The scale of change that has taken place presents issues here. There is a large group of displaced, disgruntled and in many cases financially desperate former politicians and public servants who now sit wondering how they and their families are going to survive. As any student of revolutions will tell you resistance is usually born in the disgruntled educated middle classes who then provide leadership to the masses.
YB understands a couple of attempts (and we are not talking about the democracy protests) have already been made by this newly disenfranchised group to stir up dissent with little success.So what is the mood of the masses? Right now the ordinary Josefas and Jigneshs are still confused. Survival is their main priority with school fees to pay there is no time to worry about politics. But they are adding up the pluses and minuses and the tally currently looks a little like this. For Jignesh the pluses are increased security (the aggressive clean up of criminal elements is appreciated by all), the whole multiracial tone of the new government, increased access to “guvment” in a whole range of new areas previously sealed off, removal of the blue print, the fact that Mahend is in power and they like the sound of the whole “clean up” campaign. Minuses largely center around worries about the economy, job security and the impact it could have on his personal bottom line but in general he supports the coup and ousting of the government.For Josefa the pluses would once again be increased security (there is a BUT coming), the clean up (unless one of his relatives is affected) and possibly talk of changes to NLTB land rental distribution. As a Fijian he is used to “guvment” and more particularly politicians delivering or at least promising to deliver the goodies although many have waited for years. These can range from simple assistance to get a licence or FNPF money to more direct hand outs often at a very basic level. For the moment he is testing the army and waiting to see how they perform. Underlying this however is a reluctance to get involved in politics. He is aware that he has been manipulated in the past by nationalist politicians and isn’t going to be fooled again so would have to be given a very good reason to take action.Minuses would be more significant then his neighbor Jignesh. He probably voted SDL initial anger at their ousting has now passed and for the moment he can live with it. He will be skeptical but not surprised by the corruption claims and waiting for proof.Top of the minuses will probably be concerns over the military’s jack boot approach to stomping on dissent particularly if relatives have been targeted. All this adds up to a general sense of apathy not particularly for or against just watching and waiting.But the “jack boot” approach does, for the moment, represents the biggest threat to maintaining a tranquil transition. It does appear that the military is now moving to shift strategy with the lifting of travel bans, this we understand will be accompanied by a general softening of the military’s aggressive stance re criticism and freedom of expression. Once again we hear that there is a feeling within the armed forces that now is the time to start sampling public opinion. Also they are aware that human rights abuses get in the way of international relationships and with the crucial EU aid review looming it is time to repair the image.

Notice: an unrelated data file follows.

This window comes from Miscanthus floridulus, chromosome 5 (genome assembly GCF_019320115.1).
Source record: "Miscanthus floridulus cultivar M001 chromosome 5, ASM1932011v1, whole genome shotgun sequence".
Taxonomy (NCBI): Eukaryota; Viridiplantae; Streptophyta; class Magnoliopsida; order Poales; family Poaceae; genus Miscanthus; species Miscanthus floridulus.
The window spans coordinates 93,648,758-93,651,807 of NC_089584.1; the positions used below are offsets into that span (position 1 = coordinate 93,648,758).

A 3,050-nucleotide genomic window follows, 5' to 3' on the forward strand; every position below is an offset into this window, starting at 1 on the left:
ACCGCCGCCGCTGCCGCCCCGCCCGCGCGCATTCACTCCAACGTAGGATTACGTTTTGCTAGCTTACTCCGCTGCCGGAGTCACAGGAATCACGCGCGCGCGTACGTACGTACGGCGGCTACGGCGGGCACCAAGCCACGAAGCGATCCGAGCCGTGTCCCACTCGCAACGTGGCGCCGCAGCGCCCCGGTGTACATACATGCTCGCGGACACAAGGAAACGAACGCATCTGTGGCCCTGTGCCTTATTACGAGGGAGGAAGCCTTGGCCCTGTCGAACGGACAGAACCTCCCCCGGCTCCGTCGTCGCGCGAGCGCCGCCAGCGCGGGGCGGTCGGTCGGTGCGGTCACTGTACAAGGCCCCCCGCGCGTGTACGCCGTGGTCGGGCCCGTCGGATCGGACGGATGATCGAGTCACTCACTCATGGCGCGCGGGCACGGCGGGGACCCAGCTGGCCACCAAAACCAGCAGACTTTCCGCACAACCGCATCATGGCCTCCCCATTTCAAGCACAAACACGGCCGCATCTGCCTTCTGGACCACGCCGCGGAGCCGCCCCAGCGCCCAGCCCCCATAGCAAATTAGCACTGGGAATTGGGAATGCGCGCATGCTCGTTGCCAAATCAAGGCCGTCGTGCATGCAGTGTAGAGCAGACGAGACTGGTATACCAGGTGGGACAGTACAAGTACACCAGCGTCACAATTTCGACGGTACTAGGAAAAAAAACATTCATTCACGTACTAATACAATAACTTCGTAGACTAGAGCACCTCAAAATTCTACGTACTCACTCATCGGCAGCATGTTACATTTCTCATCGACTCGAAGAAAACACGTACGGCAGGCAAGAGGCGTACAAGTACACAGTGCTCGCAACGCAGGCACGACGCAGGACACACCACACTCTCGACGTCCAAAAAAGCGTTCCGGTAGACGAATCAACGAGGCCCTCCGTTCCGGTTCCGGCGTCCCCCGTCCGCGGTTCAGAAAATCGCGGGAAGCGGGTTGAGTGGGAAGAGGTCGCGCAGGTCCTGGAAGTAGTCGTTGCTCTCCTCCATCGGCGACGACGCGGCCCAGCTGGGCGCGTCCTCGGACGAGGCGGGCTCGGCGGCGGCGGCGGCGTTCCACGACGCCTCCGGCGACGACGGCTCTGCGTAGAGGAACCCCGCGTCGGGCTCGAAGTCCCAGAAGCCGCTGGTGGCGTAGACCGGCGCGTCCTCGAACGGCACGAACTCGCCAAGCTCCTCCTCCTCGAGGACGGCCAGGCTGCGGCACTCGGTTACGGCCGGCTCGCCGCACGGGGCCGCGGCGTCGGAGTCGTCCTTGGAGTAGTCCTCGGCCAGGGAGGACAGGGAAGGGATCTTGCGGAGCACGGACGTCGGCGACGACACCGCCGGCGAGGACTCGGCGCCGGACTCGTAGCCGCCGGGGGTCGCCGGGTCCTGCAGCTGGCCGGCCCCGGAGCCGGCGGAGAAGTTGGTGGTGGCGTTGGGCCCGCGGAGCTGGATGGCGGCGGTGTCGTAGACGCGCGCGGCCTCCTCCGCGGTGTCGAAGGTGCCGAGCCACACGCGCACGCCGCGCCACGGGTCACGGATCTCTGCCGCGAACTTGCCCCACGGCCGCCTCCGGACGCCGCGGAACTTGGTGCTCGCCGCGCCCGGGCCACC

You do get the sense that we are now entering into the third phase of this process. The first being the initial take over and clampdown, the second a consolidation process aimed at securing power and ousting opposition elements. The third is one of starting the process of delivering on the promises. This means getting down to the business of government and this is where the Commander is faced with critical choices that will determine ultimate success or failure.
(and so on)
Read the whole text for yourself anyway.
An excellent discussion on reactions in Fiji to the Four Eminent Visitors report (supposed to be FOR YOUR EYES ONLY but who in Fiji worries about things like piracy of tapes, copyright material, etc.) is on Ms Vakaivosavosa’s blog site. The whole text of the 20 page report is on the net already anyway on another site.